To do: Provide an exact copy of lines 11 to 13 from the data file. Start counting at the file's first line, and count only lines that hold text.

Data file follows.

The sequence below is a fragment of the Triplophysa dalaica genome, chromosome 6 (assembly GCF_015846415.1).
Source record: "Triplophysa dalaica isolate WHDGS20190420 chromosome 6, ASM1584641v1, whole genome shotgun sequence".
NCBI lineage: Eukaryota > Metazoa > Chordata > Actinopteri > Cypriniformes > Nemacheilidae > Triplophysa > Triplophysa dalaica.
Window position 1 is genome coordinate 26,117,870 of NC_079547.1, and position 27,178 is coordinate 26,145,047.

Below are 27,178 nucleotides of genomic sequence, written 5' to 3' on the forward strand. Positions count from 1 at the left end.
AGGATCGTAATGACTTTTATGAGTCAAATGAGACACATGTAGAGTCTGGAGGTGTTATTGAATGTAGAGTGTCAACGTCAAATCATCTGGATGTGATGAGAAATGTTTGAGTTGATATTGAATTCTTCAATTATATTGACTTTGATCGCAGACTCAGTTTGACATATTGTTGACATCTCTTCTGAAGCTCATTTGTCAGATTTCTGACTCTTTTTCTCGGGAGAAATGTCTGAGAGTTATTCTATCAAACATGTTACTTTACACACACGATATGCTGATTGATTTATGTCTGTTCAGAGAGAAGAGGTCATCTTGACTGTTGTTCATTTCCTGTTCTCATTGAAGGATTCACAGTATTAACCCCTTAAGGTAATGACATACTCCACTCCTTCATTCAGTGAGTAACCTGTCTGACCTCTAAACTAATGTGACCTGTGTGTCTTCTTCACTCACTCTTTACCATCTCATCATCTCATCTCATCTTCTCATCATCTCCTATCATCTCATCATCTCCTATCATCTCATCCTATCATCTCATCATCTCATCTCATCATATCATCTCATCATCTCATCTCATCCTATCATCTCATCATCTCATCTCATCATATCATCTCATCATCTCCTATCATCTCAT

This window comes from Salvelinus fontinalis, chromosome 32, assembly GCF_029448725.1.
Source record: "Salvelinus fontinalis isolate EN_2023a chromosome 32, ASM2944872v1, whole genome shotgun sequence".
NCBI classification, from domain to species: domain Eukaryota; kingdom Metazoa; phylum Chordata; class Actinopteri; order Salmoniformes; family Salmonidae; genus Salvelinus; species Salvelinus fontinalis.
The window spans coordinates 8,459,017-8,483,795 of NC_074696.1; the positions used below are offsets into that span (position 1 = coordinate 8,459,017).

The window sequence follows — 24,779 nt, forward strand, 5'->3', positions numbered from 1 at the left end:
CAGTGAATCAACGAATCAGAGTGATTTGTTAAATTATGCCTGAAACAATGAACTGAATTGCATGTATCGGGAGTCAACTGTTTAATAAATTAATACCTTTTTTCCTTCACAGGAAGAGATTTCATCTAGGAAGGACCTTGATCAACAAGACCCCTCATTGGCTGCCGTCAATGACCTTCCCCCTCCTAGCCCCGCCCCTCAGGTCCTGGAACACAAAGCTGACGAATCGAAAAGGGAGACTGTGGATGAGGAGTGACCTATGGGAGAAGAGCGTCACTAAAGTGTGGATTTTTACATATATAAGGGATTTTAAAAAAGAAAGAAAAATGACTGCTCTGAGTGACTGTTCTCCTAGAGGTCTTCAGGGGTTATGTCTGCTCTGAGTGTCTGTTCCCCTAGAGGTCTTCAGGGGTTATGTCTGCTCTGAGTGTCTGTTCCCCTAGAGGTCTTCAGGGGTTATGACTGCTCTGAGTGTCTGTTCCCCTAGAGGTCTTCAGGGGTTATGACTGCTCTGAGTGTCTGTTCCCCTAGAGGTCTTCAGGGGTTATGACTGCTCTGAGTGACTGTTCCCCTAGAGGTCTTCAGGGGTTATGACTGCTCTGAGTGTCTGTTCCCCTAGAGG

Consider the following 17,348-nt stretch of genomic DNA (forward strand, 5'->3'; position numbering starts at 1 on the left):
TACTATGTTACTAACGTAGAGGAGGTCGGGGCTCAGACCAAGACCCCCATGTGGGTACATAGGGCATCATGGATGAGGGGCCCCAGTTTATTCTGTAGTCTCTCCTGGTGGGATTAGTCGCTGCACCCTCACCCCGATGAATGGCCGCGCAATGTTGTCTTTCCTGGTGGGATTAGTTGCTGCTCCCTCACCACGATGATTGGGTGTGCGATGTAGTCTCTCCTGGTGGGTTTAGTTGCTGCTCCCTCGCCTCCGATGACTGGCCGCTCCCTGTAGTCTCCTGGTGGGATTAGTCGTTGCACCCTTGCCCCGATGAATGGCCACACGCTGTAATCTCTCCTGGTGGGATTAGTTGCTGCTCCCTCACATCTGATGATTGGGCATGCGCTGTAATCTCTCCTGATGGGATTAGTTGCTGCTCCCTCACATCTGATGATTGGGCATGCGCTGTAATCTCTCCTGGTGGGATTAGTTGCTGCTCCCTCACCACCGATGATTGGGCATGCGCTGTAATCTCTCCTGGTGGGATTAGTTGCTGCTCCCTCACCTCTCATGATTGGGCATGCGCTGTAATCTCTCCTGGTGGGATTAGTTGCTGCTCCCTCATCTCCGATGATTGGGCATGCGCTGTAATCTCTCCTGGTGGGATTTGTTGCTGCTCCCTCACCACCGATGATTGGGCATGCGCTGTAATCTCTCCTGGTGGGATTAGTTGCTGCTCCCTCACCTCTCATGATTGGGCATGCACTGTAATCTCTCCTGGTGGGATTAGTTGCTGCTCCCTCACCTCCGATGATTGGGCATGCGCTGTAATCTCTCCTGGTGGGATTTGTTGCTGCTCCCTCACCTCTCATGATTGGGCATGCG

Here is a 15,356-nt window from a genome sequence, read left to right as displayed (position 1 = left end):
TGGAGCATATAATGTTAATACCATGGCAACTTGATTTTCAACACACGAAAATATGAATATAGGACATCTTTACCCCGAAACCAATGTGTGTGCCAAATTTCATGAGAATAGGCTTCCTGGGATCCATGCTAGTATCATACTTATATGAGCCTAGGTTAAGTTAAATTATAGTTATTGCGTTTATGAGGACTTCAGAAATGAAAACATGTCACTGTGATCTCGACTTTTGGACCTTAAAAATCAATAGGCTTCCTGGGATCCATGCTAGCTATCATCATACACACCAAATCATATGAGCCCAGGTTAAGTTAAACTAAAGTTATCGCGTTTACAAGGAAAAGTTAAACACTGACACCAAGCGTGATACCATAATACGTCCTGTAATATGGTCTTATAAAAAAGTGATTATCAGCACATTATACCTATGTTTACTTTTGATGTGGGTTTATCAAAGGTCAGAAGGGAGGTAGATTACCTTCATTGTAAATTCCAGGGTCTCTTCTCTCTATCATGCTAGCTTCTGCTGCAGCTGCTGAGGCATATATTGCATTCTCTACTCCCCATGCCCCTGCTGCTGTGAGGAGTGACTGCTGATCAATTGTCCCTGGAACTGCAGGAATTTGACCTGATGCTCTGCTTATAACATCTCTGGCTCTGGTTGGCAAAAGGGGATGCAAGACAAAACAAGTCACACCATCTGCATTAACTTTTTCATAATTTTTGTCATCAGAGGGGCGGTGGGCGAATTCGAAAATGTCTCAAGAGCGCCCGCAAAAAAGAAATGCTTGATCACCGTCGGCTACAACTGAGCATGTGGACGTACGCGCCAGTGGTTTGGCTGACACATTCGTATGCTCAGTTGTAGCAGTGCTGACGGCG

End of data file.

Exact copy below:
The window sequence follows — 24,779 nt, forward strand, 5'->3', positions numbered from 1 at the left end:
CAGTGAATCAACGAATCAGAGTGATTTGTTAAATTATGCCTGAAACAATGAACTGAATTGCATGTATCGGGAGTCAACTGTTTAATAAATTAATACCTTTTTTCCTTCACAGGAAGAGATTTCATCTAGGAAGGACCTTGATCAACAAGACCCCTCATTGGCTGCCGTCAATGACCTTCCCCCTCCTAGCCCCGCCCCTCAGGTCCTGGAACACAAAGCTGACGAATCGAAAAGGGAGACTGTGGATGAGGAGTGACCTATGGGAGAAGAGCGTCACTAAAGTGTGGATTTTTACATATATAAGGGATTTTAAAAAAGAAAGAAAAATGACTGCTCTGAGTGACTGTTCTCCTAGAGGTCTTCAGGGGTTATGTCTGCTCTGAGTGTCTGTTCCCCTAGAGGTCTTCAGGGGTTATGTCTGCTCTGAGTGTCTGTTCCCCTAGAGGTCTTCAGGGGTTATGACTGCTCTGAGTGTCTGTTCCCCTAGAGGTCTTCAGGGGTTATGACTGCTCTGAGTGTCTGTTCCCCTAGAGGTCTTCAGGGGTTATGACTGCTCTGAGTGACTGTTCCCCTAGAGGTCTTCAGGGGTTATGACTGCTCTGAGTGTCTGTTCCCCTAGAGG

Consider the following 17,348-nt stretch of genomic DNA (forward strand, 5'->3'; position numbering starts at 1 on the left):